King Solomon won fame as an arbiter of justice and laws. Biblical accounts of his life refer numerous times to his wise counsel and judgment in all situations brought before him. ”There is safety where there is much counsel,” he says in Proverbs 11: 14. In this election year, the looming fiscal cliff of impending budget cuts invites much counsel, but safety is unlikely. In Solomon’s time, a ruler reigned supreme; in our time, parties must negotiate to avoid falling off that fiscal cliff. The impact of the cliff on the housing market may be indirect but its effects can be felt in ways large and small.
The recently coined term “fiscal cliff” is an apt description of the impending budget crisis. With changes to the financial landscape on many levels, both local and national, programs and services, as well as a variety of industries face major shortfalls. According to a recent article in Realty Biz News, the looming fiscal cliff may affect income property investors following Jason Hartman’s advice to diversify holdings in a variety of local markets.
Although the budget crisis itself may not have an impact directly on the status of investment properties, both residential and commercial, it’s likely to affect conditions in individual local areas in major ways and that, in turn, can affect how income property is bought, sold, and maintained.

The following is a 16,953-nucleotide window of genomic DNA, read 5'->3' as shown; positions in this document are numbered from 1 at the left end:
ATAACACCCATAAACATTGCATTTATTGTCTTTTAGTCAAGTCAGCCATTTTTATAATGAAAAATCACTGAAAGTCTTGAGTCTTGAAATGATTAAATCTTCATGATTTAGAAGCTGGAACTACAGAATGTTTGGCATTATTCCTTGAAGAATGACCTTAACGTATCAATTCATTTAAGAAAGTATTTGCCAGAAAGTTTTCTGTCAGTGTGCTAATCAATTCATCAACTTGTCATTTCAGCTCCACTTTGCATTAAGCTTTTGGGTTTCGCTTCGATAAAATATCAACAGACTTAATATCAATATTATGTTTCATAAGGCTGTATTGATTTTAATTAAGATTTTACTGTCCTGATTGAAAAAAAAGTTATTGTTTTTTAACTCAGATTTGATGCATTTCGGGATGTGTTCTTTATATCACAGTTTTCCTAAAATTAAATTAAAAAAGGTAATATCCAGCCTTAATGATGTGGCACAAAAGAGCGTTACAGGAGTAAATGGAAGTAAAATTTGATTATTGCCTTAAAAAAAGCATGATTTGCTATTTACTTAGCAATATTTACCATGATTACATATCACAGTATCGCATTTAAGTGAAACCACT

The major industry facing massive cuts aimed at reducing government outlay is the military. The closing of bases, cutting of personnel, and restrictions on purchasing designed to cut costs at bases around the country has a direct impact on the housing industry and, in particular, rental properties of the kind owned by independent investors. In areas hard-hit by budget cuts, the demand for rental housing could significantly decrease, leaving investment properties vacant for long periods of time and slowing local development in neighborhoods dedicated to serving a military installation.
Other domestic areas affected by the cliff are student loans, social services block grants, vocational rehabilitation, and similar types of social programs. Although these programs, administered on both the national and local levels, also have little direct relationship to housing issues, budget reductions in these areas can also contribute to changing the rental property market in some areas.
Funds allotted for disaster planning and relief are also expected to take a hit – a possibility that does have specific implications for housing. Owners whose properties are damaged in natural disasters may not be able to receive disaster relief.
The budget bus is poised on the edge of the fiscal cliff unless negotiations head off the end of the Budget Control Act. Jason Hartman advises income property investors who have diversified their portfolio of properties in different markets to educate themselves about how the provisions of the Act are likely to affect rental properties in a given area. Indirectly or directly, the fiscal cliff looms ahead, ready to affect homeowners and income property investors alike.
The Solomon Success Team